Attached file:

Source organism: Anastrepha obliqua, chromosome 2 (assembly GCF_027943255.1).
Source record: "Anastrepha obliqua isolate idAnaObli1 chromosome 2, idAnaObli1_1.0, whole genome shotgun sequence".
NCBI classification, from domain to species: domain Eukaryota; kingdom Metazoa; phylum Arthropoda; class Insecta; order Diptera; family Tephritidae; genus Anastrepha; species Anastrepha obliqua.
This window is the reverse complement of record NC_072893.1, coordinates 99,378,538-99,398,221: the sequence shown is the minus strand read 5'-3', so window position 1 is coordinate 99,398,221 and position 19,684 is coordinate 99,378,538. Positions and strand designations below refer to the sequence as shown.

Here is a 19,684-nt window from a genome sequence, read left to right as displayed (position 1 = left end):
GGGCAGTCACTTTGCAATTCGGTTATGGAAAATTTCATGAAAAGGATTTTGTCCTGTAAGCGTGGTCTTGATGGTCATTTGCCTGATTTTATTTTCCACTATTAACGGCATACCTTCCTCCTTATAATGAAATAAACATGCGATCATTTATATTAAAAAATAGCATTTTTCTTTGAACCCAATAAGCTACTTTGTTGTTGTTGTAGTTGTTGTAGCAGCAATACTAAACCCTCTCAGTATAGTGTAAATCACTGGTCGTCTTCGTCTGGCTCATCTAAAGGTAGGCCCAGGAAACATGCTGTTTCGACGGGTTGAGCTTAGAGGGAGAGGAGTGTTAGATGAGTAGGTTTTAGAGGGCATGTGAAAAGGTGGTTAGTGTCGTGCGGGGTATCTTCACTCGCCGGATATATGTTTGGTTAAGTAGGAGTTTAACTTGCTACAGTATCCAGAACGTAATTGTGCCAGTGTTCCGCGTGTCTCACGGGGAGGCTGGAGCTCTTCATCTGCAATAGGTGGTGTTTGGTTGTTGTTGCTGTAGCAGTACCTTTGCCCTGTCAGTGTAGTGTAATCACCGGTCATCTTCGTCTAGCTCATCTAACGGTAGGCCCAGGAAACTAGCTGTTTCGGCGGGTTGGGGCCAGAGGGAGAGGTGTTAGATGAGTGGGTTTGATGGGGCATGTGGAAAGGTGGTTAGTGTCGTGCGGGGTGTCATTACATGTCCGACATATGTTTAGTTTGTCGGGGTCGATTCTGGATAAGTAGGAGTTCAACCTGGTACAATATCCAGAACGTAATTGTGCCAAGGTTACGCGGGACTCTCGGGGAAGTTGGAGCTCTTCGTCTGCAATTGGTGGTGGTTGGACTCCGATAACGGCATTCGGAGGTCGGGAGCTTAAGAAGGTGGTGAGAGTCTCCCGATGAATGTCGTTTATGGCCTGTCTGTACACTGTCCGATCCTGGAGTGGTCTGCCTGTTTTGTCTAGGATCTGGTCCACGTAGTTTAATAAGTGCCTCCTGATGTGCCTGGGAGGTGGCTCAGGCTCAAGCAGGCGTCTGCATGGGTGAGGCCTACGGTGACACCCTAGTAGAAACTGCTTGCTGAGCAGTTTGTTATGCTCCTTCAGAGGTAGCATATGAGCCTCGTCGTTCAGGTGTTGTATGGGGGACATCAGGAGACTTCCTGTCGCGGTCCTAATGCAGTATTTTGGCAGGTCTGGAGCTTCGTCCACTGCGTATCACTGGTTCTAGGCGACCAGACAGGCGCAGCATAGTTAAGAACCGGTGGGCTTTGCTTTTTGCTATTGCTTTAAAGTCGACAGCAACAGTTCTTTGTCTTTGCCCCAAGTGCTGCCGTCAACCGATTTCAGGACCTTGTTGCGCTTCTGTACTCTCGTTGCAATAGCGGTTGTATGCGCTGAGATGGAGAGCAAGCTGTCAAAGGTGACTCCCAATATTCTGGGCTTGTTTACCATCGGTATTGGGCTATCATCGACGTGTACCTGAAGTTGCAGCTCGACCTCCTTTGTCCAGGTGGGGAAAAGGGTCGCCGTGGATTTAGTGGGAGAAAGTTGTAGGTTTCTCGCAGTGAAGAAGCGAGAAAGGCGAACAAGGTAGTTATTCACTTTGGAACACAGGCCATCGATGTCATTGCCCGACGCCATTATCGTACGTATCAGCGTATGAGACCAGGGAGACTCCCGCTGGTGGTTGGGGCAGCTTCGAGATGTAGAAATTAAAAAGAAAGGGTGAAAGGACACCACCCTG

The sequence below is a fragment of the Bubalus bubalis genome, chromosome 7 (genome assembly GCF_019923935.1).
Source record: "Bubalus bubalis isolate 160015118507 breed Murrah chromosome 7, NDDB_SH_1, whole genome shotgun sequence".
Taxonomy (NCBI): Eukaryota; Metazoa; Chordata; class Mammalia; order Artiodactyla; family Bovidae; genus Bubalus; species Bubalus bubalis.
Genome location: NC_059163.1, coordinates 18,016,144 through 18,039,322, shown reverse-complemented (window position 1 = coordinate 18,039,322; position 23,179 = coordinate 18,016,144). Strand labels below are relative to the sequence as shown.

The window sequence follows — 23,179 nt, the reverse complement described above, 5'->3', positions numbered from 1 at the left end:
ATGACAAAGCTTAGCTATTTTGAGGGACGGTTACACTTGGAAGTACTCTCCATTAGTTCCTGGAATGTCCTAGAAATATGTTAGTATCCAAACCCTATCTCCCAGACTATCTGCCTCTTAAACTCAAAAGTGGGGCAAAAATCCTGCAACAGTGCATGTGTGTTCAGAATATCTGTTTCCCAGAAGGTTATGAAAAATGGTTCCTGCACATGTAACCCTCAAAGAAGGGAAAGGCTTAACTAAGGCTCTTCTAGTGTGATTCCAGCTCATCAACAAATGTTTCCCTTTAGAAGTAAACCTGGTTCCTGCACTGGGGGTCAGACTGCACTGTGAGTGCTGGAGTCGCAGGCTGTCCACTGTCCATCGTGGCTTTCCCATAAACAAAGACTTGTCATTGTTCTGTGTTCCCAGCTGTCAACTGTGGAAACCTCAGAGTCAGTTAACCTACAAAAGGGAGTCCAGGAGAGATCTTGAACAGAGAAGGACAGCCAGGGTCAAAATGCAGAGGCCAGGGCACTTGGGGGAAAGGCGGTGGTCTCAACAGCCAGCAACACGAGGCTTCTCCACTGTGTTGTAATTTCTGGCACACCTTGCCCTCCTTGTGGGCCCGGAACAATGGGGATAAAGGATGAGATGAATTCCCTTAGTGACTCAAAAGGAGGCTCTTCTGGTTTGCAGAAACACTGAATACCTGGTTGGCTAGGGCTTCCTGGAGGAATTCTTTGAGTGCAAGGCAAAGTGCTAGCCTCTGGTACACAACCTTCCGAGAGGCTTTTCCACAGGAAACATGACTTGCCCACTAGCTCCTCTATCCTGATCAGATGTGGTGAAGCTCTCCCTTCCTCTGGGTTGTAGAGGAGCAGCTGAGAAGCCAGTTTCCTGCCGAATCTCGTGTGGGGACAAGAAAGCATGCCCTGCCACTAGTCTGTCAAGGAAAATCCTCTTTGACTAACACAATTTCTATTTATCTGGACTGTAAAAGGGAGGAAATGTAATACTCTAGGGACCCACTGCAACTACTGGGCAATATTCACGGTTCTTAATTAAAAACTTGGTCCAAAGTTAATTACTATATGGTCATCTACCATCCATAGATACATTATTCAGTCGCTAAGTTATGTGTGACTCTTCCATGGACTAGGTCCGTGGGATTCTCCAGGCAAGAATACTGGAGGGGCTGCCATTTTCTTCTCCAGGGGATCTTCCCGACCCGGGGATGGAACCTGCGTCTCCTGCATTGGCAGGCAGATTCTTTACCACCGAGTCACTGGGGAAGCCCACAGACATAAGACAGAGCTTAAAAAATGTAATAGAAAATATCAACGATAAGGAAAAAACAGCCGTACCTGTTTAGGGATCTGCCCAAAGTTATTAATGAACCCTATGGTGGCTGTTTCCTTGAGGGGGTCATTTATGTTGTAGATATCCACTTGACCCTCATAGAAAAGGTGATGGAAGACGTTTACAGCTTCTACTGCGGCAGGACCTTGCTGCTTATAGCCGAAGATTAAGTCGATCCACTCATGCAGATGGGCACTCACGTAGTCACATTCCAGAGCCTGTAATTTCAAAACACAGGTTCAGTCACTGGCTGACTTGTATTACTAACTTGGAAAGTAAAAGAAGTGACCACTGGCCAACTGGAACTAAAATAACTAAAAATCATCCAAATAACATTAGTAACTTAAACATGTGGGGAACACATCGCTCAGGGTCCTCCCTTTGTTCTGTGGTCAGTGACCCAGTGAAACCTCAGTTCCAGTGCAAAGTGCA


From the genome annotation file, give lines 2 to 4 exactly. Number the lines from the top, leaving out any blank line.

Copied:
Source record: "Anastrepha obliqua isolate idAnaObli1 chromosome 2, idAnaObli1_1.0, whole genome shotgun sequence".
NCBI classification, from domain to species: domain Eukaryota; kingdom Metazoa; phylum Arthropoda; class Insecta; order Diptera; family Tephritidae; genus Anastrepha; species Anastrepha obliqua.
This window is the reverse complement of record NC_072893.1, coordinates 99,378,538-99,398,221: the sequence shown is the minus strand read 5'-3', so window position 1 is coordinate 99,398,221 and position 19,684 is coordinate 99,378,538. Positions and strand designations below refer to the sequence as shown.